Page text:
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Researchers in Ukraine uncover hiding spots in sewers used by Jews during WWII

Artifacts from the group of 21 who were fleeing the Nazis are found in a large cave under Lviv’s streets; local historian tells Reuters they dug a tunnel from the ghetto

Researchers are seen inside the sewer system under Lviv, Ukraine, September 25, 2021. (Screenshot: Youtube)
Researchers are seen inside the sewer system under Lviv, Ukraine, September 25, 2021. (Screenshot: Youtube)

Under Lviv’s cobblestone streets, Ukrainian researchers have uncovered new hiding places in the city’s underground sewage system that housed Jews fleeing from the Nazis during the Holocaust, according to a Tuesday report.

The researchers found a small cave that they believed was used by the fleeing Jews in 1943 on their first night before moving to a larger shelter area, Reuters reported.

The larger cave was scattered with artifacts, which researchers say were used by the hiding families. The items included a corroded plate, the figurine of a sheep, and traces of carbide used for lanterns, according to the report.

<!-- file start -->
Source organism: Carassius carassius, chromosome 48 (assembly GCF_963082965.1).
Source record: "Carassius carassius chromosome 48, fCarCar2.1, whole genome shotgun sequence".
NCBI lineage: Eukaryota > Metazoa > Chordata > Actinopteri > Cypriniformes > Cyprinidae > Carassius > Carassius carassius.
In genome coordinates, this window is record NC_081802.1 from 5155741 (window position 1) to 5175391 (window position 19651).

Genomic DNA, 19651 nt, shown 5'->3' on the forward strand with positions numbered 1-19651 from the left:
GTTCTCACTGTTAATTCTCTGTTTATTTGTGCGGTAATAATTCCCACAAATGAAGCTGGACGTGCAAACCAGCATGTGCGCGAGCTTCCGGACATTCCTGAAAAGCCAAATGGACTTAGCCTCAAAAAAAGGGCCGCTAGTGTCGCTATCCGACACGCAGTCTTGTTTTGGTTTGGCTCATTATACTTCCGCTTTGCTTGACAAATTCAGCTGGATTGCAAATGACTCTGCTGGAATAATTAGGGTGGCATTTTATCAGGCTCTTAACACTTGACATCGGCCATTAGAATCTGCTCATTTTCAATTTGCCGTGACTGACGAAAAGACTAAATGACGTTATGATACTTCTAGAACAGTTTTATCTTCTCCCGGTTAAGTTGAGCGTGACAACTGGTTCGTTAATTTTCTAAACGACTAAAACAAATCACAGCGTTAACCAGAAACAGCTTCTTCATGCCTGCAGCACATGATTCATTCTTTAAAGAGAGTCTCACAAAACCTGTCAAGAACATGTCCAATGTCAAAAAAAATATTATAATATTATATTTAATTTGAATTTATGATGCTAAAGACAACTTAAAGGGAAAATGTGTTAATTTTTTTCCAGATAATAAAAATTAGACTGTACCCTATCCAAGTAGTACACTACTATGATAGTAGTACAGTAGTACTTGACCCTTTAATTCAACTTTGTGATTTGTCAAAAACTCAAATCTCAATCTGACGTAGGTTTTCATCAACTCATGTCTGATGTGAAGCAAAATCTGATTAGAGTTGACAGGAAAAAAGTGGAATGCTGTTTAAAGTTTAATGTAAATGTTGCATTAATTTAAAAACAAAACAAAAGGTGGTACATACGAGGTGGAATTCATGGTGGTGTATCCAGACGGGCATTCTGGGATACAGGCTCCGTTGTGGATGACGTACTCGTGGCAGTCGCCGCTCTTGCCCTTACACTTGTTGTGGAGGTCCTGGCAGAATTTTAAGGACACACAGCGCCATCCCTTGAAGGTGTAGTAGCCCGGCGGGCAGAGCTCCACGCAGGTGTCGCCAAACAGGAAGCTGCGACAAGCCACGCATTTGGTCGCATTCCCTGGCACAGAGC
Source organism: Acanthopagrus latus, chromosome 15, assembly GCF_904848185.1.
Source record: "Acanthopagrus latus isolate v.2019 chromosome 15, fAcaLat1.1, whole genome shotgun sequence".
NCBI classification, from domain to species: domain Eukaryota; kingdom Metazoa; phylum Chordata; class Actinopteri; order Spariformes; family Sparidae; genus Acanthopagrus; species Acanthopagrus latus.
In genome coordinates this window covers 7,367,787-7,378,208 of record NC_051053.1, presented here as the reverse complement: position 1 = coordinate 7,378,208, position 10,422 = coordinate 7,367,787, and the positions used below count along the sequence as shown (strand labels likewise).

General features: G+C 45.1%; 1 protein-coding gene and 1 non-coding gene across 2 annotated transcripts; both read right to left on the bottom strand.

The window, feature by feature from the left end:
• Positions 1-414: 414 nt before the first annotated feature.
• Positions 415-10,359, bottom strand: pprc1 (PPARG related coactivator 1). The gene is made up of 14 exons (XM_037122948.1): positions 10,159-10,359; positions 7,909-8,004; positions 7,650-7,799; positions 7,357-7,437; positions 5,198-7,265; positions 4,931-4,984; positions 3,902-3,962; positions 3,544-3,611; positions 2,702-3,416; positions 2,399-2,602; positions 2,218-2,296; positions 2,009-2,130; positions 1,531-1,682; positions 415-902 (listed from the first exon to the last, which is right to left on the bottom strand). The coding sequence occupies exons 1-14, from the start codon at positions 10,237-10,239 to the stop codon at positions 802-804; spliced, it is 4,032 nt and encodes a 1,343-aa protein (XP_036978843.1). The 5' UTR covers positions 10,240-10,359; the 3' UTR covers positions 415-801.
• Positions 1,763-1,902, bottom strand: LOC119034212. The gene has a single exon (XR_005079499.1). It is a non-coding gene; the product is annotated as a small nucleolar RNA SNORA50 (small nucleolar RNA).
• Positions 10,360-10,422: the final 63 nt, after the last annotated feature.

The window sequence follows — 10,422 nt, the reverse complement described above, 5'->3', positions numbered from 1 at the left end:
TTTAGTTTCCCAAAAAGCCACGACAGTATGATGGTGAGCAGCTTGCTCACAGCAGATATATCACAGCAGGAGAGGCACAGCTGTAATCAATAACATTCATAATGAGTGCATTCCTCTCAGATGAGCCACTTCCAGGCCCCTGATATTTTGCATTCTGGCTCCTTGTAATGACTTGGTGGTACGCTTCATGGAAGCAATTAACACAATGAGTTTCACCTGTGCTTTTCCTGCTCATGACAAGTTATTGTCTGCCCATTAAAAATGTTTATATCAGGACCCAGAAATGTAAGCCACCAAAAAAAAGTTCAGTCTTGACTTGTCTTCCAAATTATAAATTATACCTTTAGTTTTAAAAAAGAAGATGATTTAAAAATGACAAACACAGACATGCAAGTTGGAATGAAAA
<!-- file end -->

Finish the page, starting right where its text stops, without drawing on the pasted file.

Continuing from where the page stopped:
Over 100,000 Jews, around a third of the city’s population at the time, were killed by the Nazis, local historian Hanna Tychka told the news agency.

Tychka explained that some of those who managed to escape, including father and daughter Ignacy and Krystyna Chiger, managed to dig into the sewage system from the Jewish ghetto.

She said Chiger dug a seven-meter-long (23 toot) tunnel from his ghetto barrack, breaking the sewer’s concrete wall, which was around 90 centimeters (35 inches) thick.

Researchers are seen inside the sewer system under Lviv, Ukraine, September 25, 2021. (Screenshot: Youtube)

Twenty-one people had fled into the sewers, but only 10, including the Chigers and a woman named Halina Wind Preston, survived, said her son, David Lee Preston. Some left due to the conditions in the sewers.

In one tragic incident, a baby born to one of the women in the group, whose husband had been swept away by the water, had to be suffocated for fear that its crying would give away their location, according to Preston.

The remaining group left their hiding place when the city was taken back by the Soviet Army in 1944, according to the report.

The discovery comes as Ukraine recently marked 80 years since the mass shooting of nearly 34,000 Jews at the Babi Yar ravine just outside of Kyiv on September 29-30, 1941.

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